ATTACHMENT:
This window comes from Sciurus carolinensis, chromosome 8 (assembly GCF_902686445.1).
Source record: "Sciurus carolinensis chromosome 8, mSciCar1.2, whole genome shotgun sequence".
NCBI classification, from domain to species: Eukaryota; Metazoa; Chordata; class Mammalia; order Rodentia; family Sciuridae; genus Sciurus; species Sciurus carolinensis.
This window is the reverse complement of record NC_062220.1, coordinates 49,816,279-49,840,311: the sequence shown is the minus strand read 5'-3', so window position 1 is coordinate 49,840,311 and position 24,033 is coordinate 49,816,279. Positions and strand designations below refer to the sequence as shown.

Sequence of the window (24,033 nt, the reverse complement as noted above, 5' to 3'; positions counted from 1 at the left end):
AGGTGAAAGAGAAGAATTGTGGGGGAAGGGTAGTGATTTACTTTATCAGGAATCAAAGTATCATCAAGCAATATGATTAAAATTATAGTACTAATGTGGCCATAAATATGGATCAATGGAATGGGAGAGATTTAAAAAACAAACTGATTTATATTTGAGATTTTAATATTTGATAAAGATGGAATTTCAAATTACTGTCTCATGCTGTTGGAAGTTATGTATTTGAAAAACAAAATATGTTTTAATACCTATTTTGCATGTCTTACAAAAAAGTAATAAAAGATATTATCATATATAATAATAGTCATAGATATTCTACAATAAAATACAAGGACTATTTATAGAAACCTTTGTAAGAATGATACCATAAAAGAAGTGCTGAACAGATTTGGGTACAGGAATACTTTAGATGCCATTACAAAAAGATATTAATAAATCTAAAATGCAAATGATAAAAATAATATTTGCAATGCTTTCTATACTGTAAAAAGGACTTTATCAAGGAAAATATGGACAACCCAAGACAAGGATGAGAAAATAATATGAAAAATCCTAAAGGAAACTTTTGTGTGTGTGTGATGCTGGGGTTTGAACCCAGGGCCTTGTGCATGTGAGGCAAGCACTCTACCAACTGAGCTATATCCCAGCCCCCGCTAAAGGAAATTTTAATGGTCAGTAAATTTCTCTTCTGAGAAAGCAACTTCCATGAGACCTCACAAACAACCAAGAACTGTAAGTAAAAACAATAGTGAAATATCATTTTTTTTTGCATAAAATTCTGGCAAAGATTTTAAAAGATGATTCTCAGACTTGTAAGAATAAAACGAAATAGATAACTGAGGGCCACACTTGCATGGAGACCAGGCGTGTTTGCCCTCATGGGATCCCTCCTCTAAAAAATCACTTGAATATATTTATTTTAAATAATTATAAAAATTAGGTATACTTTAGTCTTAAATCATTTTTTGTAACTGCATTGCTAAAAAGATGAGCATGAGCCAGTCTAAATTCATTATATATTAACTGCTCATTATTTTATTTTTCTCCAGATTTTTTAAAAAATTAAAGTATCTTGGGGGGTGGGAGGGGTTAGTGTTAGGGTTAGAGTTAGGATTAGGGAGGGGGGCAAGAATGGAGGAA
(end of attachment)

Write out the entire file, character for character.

This window comes from Sciurus carolinensis, chromosome 8 (assembly GCF_902686445.1).
Source record: "Sciurus carolinensis chromosome 8, mSciCar1.2, whole genome shotgun sequence".
NCBI classification, from domain to species: Eukaryota; Metazoa; Chordata; class Mammalia; order Rodentia; family Sciuridae; genus Sciurus; species Sciurus carolinensis.
This window is the reverse complement of record NC_062220.1, coordinates 49,816,279-49,840,311: the sequence shown is the minus strand read 5'-3', so window position 1 is coordinate 49,840,311 and position 24,033 is coordinate 49,816,279. Positions and strand designations below refer to the sequence as shown.

Sequence of the window (24,033 nt, the reverse complement as noted above, 5' to 3'; positions counted from 1 at the left end):
AGGTGAAAGAGAAGAATTGTGGGGGAAGGGTAGTGATTTACTTTATCAGGAATCAAAGTATCATCAAGCAATATGATTAAAATTATAGTACTAATGTGGCCATAAATATGGATCAATGGAATGGGAGAGATTTAAAAAACAAACTGATTTATATTTGAGATTTTAATATTTGATAAAGATGGAATTTCAAATTACTGTCTCATGCTGTTGGAAGTTATGTATTTGAAAAACAAAATATGTTTTAATACCTATTTTGCATGTCTTACAAAAAAGTAATAAAAGATATTATCATATATAATAATAGTCATAGATATTCTACAATAAAATACAAGGACTATTTATAGAAACCTTTGTAAGAATGATACCATAAAAGAAGTGCTGAACAGATTTGGGTACAGGAATACTTTAGATGCCATTACAAAAAGATATTAATAAATCTAAAATGCAAATGATAAAAATAATATTTGCAATGCTTTCTATACTGTAAAAAGGACTTTATCAAGGAAAATATGGACAACCCAAGACAAGGATGAGAAAATAATATGAAAAATCCTAAAGGAAACTTTTGTGTGTGTGTGATGCTGGGGTTTGAACCCAGGGCCTTGTGCATGTGAGGCAAGCACTCTACCAACTGAGCTATATCCCAGCCCCCGCTAAAGGAAATTTTAATGGTCAGTAAATTTCTCTTCTGAGAAAGCAACTTCCATGAGACCTCACAAACAACCAAGAACTGTAAGTAAAAACAATAGTGAAATATCATTTTTTTTTGCATAAAATTCTGGCAAAGATTTTAAAAGATGATTCTCAGACTTGTAAGAATAAAACGAAATAGATAACTGAGGGCCACACTTGCATGGAGACCAGGCGTGTTTGCCCTCATGGGATCCCTCCTCTAAAAAATCACTTGAATATATTTATTTTAAATAATTATAAAAATTAGGTATACTTTAGTCTTAAATCATTTTTTGTAACTGCATTGCTAAAAAGATGAGCATGAGCCAGTCTAAATTCATTATATATTAACTGCTCATTATTTTATTTTTCTCCAGATTTTTTAAAAAATTAAAGTATCTTGGGGGGTGGGAGGGGTTAGTGTTAGGGTTAGAGTTAGGATTAGGGAGGGGGGCAAGAATGGAGGAA